Overwhelmed about how to file bankruptcy? If so, you are not alone. The Bankruptcy Abuse Prevention and Consumer Protection Act (BAPCPA) was enacted by Congress in 2005 to reduce the number of bankruptcies filed by individuals attempting to write-off credit card debt. Instead of allowing debtors to file Chapter 7, BAPCPA requires all debtors to repay a portion of debts through Chapter 13 payments.
Understanding BAPCPA requirements of how to file bankruptcy requires the assistance of a bankruptcy attorney. Although there is no law requiring debtors to retain a lawyer, few individuals are capable of adhering to the stringent criteria of BAPCPA without legal assistance. Debtors who attempt to undergo the process alone could place themselves at risk for having their bankruptcy petition denied.
The first step of filing for bankruptcy protection involves determining which bankruptcy chapter best suits the debtor. There are six bankruptcy chapters including: Chapter 7, 9, 11, 12, 13 and 15. Chapters 7 and 13 are established for individual debtors while the remaining four chapters are set aside for business owners and corporate entities.
Chapter 7 is also known as ‘liquidation’ bankruptcy. Debtors must liquidate assets to repay creditors. Not all debts can be discharged through bankruptcy proceedings. Excluded debts include: delinquent taxes, outstanding child support, pending lawsuits, and federal student loans.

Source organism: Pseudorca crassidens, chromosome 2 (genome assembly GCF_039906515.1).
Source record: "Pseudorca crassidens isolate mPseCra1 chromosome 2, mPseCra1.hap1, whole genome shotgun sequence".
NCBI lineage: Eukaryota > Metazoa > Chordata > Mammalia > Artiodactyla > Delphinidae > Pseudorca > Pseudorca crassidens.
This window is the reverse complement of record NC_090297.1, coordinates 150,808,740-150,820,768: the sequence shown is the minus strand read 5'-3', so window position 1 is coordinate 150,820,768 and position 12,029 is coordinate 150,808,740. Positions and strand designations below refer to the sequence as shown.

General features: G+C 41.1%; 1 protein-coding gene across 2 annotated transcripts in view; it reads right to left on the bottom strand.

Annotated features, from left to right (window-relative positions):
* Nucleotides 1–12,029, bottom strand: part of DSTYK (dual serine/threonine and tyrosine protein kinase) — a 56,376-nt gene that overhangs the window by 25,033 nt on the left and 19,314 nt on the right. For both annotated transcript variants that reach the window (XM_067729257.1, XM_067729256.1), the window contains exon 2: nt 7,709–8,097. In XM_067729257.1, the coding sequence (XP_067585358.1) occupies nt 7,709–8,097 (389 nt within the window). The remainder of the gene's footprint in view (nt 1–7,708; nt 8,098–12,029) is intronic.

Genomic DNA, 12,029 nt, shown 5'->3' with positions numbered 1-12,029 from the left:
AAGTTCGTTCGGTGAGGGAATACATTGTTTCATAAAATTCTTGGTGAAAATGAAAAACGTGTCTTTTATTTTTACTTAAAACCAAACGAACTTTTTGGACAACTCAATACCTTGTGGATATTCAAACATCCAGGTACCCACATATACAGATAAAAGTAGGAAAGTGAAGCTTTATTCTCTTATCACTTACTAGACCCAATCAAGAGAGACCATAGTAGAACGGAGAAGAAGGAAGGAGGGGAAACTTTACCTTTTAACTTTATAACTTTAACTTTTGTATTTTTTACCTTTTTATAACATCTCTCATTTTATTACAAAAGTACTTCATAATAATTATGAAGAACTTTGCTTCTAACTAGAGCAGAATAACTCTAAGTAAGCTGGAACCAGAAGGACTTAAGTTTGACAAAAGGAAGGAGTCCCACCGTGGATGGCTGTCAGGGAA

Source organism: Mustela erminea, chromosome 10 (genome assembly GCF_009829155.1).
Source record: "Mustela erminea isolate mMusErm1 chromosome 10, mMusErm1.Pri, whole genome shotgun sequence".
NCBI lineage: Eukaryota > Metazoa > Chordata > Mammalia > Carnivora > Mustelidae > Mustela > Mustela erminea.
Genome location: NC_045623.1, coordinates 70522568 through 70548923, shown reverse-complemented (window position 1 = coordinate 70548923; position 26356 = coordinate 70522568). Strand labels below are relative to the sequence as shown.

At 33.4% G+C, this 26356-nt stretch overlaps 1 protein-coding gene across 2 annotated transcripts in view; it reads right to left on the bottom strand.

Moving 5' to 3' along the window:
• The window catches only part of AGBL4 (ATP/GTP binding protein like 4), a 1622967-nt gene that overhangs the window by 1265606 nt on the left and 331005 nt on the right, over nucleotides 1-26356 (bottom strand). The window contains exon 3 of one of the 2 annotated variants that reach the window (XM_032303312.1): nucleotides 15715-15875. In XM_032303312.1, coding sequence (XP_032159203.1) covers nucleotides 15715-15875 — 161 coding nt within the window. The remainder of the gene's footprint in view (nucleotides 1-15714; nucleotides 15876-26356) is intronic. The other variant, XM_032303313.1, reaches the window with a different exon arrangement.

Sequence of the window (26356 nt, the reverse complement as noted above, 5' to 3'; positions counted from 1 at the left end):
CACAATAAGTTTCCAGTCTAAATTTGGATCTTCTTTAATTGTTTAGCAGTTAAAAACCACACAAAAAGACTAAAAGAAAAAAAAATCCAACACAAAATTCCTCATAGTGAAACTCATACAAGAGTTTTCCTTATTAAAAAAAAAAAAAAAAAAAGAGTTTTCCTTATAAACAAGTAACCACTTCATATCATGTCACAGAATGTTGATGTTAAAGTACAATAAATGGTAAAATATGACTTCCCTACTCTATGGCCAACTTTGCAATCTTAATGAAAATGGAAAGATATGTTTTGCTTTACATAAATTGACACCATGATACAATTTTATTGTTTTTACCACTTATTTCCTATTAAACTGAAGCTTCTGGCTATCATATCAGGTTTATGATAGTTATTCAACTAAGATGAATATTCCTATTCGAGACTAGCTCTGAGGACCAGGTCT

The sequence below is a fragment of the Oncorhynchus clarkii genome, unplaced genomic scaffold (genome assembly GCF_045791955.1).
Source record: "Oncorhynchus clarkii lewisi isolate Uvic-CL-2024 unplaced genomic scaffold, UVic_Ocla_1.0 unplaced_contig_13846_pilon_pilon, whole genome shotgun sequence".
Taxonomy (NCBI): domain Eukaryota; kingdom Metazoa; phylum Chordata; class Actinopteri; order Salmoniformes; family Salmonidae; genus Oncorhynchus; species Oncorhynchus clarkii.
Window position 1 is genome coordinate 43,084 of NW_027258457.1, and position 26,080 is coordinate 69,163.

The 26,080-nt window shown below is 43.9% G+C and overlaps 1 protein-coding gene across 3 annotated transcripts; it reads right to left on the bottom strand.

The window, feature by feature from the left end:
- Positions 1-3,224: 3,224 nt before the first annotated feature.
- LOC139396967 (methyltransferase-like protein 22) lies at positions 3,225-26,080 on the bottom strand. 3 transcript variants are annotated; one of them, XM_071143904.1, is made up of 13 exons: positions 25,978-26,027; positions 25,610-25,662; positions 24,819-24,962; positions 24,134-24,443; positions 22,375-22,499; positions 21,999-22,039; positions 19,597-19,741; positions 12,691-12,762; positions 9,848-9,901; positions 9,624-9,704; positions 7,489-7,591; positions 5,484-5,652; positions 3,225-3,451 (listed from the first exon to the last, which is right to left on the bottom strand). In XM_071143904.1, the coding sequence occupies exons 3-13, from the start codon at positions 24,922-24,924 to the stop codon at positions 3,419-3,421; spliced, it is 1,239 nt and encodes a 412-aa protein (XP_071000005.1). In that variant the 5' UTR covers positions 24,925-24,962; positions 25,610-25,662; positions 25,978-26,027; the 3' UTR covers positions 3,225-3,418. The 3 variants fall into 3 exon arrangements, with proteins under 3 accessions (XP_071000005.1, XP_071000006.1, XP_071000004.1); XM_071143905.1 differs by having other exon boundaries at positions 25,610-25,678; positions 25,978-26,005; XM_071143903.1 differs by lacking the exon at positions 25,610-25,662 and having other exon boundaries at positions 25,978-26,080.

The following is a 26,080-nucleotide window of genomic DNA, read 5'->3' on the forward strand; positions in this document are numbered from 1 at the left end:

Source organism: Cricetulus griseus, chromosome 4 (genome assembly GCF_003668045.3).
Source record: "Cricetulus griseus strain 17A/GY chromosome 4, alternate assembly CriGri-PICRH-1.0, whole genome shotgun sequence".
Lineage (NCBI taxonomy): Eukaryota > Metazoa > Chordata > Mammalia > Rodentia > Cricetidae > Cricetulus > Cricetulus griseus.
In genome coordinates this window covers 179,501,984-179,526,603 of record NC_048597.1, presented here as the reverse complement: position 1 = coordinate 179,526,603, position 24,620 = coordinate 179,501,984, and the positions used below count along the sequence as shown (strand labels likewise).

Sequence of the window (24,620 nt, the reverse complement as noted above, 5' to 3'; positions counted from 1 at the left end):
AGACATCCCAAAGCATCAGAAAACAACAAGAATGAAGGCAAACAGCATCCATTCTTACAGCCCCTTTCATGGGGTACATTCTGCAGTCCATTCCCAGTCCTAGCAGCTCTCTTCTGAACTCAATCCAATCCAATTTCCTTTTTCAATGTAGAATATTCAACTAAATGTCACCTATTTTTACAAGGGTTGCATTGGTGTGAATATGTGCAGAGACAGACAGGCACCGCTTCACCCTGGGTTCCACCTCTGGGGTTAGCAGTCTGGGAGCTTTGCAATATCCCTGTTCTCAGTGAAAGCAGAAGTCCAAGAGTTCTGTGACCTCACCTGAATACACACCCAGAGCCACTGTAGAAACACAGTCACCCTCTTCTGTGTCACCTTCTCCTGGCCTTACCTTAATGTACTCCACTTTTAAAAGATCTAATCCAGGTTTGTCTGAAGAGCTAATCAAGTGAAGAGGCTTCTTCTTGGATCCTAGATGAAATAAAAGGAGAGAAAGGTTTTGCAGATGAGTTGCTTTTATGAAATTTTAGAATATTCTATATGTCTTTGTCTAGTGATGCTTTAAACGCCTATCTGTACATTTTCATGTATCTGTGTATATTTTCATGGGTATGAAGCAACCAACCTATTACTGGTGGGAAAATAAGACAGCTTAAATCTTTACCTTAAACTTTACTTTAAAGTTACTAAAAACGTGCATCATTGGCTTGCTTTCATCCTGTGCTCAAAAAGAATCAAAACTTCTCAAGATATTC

Chapter 13 is known as ‘reorganization’ bankruptcy because debtors are required to reorganize debts and establish a payment plan. Chapter 13 payments typically extend for two to three years. Debtors are required to submit payments to the bankruptcy Trustee who in turn distributes payments to creditors.
In order to comply with BAPCPA regulations, debtors must submit to the ‘means’ test which is a financial calculator that compares debtors’ income to their states’ median income level. When debtors’ income exceeds median income they are required to file Chapter 13. If debtors’ income falls below median income they might be allowed to file for protection under Chapter 7.
The new bankruptcy laws also require debtors to obtain credit counseling through an agency approved by the U.S. Trustee. Credit counseling must take place no more than six months prior to submitting the bankruptcy petition. Debtors receive a certificate once counseling is satisfactorily completed, which must be presented to the bankruptcy judge.
Most people that file for personal bankruptcy must file Chapter 13 and develop a repayment plan. It is important to note that debtors are prohibited from incurring new debts during the repayment period. If debtors encounter an emergency situation which requires them to take out a loan, they must obtain permission from the court.
Additionally, a large percentage of disposable income must be used to repay outstanding debts. Chapter 13 payments can place serious financial restrictions on debtors and often cause debtors to fail out of bankruptcy. If debtors are unable to adhere to their payment plan, creditors can petition the court seeking dismissal of bankruptcy. When bankruptcy petitions are dismissed, debtors lose protection from the court and creditors can commence with collection actions.
Debtors can locate how to file bankruptcy information via the Department of Justice website.Visitors can download bankruptcy forms and locate helpful resources including approved debt education and credit counseling agencies.